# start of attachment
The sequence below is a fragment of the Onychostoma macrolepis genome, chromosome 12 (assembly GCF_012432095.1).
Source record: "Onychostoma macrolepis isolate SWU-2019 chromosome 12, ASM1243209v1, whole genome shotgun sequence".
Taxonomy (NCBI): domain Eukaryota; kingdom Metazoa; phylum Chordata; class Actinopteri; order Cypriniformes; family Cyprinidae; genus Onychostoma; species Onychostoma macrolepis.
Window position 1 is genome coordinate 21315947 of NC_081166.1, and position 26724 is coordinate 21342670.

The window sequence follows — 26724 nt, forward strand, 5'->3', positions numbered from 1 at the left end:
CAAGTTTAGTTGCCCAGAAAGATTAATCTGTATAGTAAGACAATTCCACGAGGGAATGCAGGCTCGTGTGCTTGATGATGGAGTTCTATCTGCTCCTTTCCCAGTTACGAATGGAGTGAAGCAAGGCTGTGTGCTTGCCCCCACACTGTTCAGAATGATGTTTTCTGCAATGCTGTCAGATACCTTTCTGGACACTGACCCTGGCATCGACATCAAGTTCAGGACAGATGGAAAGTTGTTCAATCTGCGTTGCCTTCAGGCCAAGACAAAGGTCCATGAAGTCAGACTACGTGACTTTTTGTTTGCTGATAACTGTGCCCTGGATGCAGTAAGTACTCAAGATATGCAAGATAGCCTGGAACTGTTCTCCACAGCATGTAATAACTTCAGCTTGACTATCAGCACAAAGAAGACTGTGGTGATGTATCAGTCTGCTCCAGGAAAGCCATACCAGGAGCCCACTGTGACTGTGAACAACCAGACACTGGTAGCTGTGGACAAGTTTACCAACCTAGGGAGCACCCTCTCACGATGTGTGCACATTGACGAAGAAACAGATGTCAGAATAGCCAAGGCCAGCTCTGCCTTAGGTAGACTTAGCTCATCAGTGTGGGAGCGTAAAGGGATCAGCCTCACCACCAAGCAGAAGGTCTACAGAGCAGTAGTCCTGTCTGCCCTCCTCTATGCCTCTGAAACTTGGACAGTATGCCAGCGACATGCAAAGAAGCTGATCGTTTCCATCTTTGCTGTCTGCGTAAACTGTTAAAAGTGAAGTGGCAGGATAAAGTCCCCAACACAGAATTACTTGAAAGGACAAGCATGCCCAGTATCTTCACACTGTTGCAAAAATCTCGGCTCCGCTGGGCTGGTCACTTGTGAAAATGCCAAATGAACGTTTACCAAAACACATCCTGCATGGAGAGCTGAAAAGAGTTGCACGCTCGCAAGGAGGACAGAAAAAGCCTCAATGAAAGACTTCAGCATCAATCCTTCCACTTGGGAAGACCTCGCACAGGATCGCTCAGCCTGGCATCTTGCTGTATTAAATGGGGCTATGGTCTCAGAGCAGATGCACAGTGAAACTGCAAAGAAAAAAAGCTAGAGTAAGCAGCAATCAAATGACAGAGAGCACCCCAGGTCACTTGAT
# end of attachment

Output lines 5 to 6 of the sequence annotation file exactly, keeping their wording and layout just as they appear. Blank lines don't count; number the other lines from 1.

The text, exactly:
The window sequence follows — 26724 nt, forward strand, 5'->3', positions numbered from 1 at the left end:
CAAGTTTAGTTGCCCAGAAAGATTAATCTGTATAGTAAGACAATTCCACGAGGGAATGCAGGCTCGTGTGCTTGATGATGGAGTTCTATCTGCTCCTTTCCCAGTTACGAATGGAGTGAAGCAAGGCTGTGTGCTTGCCCCCACACTGTTCAGAATGATGTTTTCTGCAATGCTGTCAGATACCTTTCTGGACACTGACCCTGGCATCGACATCAAGTTCAGGACAGATGGAAAGTTGTTCAATCTGCGTTGCCTTCAGGCCAAGACAAAGGTCCATGAAGTCAGACTACGTGACTTTTTGTTTGCTGATAACTGTGCCCTGGATGCAGTAAGTACTCAAGATATGCAAGATAGCCTGGAACTGTTCTCCACAGCATGTAATAACTTCAGCTTGACTATCAGCACAAAGAAGACTGTGGTGATGTATCAGTCTGCTCCAGGAAAGCCATACCAGGAGCCCACTGTGACTGTGAACAACCAGACACTGGTAGCTGTGGACAAGTTTACCAACCTAGGGAGCACCCTCTCACGATGTGTGCACATTGACGAAGAAACAGATGTCAGAATAGCCAAGGCCAGCTCTGCCTTAGGTAGACTTAGCTCATCAGTGTGGGAGCGTAAAGGGATCAGCCTCACCACCAAGCAGAAGGTCTACAGAGCAGTAGTCCTGTCTGCCCTCCTCTATGCCTCTGAAACTTGGACAGTATGCCAGCGACATGCAAAGAAGCTGATCGTTTCCATCTTTGCTGTCTGCGTAAACTGTTAAAAGTGAAGTGGCAGGATAAAGTCCCCAACACAGAATTACTTGAAAGGACAAGCATGCCCAGTATCTTCACACTGTTGCAAAAATCTCGGCTCCGCTGGGCTGGTCACTTGTGAAAATGCCAAATGAACGTTTACCAAAACACATCCTGCATGGAGAGCTGAAAAGAGTTGCACGCTCGCAAGGAGGACAGAAAAAGCCTCAATGAAAGACTTCAGCATCAATCCTTCCACTTGGGAAGACCTCGCACAGGATCGCTCAGCCTGGCATCTTGCTGTATTAAATGGGGCTATGGTCTCAGAGCAGATGCACAGTGAAACTGCAAAGAAAAAAAGCTAGAGTAAGCAGCAATCAAATGACAGAGAGCACCCCAGGTCACTTGAT